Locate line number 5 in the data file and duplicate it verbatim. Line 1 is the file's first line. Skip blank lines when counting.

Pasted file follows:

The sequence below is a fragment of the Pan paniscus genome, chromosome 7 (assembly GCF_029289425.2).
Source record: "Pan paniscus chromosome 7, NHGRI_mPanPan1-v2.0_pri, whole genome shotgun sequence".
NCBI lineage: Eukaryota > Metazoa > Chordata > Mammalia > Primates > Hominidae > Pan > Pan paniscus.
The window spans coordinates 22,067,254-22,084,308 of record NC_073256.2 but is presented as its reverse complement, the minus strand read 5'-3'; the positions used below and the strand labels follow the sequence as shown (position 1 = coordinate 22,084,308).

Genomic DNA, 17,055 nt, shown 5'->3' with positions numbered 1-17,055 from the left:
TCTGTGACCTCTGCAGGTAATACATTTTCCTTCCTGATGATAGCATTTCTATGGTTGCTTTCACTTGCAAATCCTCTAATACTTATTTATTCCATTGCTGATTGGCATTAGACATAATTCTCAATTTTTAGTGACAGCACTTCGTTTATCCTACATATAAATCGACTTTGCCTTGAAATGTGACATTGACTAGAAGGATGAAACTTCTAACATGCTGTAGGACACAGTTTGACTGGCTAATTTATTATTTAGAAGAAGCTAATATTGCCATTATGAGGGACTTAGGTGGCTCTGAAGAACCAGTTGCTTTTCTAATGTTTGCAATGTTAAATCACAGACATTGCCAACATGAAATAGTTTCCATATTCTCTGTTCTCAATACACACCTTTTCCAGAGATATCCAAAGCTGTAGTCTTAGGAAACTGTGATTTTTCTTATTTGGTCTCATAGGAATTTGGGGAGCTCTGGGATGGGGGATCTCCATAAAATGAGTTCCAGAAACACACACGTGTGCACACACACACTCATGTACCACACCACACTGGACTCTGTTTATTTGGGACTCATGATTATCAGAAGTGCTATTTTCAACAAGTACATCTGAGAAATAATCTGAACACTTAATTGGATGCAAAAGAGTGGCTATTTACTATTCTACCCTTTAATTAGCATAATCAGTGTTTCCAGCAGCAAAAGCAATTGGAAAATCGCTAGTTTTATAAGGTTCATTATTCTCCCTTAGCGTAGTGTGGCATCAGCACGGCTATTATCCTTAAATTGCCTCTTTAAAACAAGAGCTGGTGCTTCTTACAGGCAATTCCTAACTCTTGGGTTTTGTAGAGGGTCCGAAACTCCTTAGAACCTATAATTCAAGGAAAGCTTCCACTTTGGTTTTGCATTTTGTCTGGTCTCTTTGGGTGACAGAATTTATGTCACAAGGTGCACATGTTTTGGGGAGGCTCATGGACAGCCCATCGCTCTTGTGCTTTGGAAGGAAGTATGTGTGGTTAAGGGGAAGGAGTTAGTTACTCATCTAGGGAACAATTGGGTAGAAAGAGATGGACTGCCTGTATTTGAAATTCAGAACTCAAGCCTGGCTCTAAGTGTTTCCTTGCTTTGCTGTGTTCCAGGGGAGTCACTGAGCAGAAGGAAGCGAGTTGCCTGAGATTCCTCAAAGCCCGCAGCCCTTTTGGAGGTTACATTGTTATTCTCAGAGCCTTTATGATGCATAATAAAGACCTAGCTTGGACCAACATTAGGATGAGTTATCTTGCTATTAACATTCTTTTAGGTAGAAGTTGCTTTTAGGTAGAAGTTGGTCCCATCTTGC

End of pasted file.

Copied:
Genomic DNA, 17,055 nt, shown 5'->3' with positions numbered 1-17,055 from the left: